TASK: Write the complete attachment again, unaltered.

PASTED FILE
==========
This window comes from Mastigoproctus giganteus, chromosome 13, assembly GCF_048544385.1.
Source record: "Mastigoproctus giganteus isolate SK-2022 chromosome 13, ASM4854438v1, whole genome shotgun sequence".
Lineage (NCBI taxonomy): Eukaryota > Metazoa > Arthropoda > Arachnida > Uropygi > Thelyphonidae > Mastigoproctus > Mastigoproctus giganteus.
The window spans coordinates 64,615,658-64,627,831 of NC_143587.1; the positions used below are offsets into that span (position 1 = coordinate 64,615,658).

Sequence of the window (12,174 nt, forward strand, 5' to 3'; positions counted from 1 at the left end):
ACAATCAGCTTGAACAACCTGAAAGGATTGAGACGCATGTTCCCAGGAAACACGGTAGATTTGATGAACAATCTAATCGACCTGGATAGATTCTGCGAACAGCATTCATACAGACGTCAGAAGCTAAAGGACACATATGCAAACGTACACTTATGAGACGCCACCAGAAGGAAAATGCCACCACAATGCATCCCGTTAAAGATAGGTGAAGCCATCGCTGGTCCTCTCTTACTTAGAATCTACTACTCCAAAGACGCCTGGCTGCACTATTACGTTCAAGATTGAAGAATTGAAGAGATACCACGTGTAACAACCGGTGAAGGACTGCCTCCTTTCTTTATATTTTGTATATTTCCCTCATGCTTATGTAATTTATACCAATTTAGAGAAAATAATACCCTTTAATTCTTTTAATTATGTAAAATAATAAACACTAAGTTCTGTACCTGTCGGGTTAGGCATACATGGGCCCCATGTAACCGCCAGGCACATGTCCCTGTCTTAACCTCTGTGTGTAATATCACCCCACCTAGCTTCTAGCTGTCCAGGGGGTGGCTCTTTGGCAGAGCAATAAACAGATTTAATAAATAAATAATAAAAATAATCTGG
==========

This window comes from Mastigoproctus giganteus, chromosome 13, assembly GCF_048544385.1.
Source record: "Mastigoproctus giganteus isolate SK-2022 chromosome 13, ASM4854438v1, whole genome shotgun sequence".
Lineage (NCBI taxonomy): Eukaryota > Metazoa > Arthropoda > Arachnida > Uropygi > Thelyphonidae > Mastigoproctus > Mastigoproctus giganteus.
The window spans coordinates 64,615,658-64,627,831 of NC_143587.1; the positions used below are offsets into that span (position 1 = coordinate 64,615,658).

Sequence of the window (12,174 nt, forward strand, 5' to 3'; positions counted from 1 at the left end):
ACAATCAGCTTGAACAACCTGAAAGGATTGAGACGCATGTTCCCAGGAAACACGGTAGATTTGATGAACAATCTAATCGACCTGGATAGATTCTGCGAACAGCATTCATACAGACGTCAGAAGCTAAAGGACACATATGCAAACGTACACTTATGAGACGCCACCAGAAGGAAAATGCCACCACAATGCATCCCGTTAAAGATAGGTGAAGCCATCGCTGGTCCTCTCTTACTTAGAATCTACTACTCCAAAGACGCCTGGCTGCACTATTACGTTCAAGATTGAAGAATTGAAGAGATACCACGTGTAACAACCGGTGAAGGACTGCCTCCTTTCTTTATATTTTGTATATTTCCCTCATGCTTATGTAATTTATACCAATTTAGAGAAAATAATACCCTTTAATTCTTTTAATTATGTAAAATAATAAACACTAAGTTCTGTACCTGTCGGGTTAGGCATACATGGGCCCCATGTAACCGCCAGGCACATGTCCCTGTCTTAACCTCTGTGTGTAATATCACCCCACCTAGCTTCTAGCTGTCCAGGGGGTGGCTCTTTGGCAGAGCAATAAACAGATTTAATAAATAAATAATAAAAATAATCTGG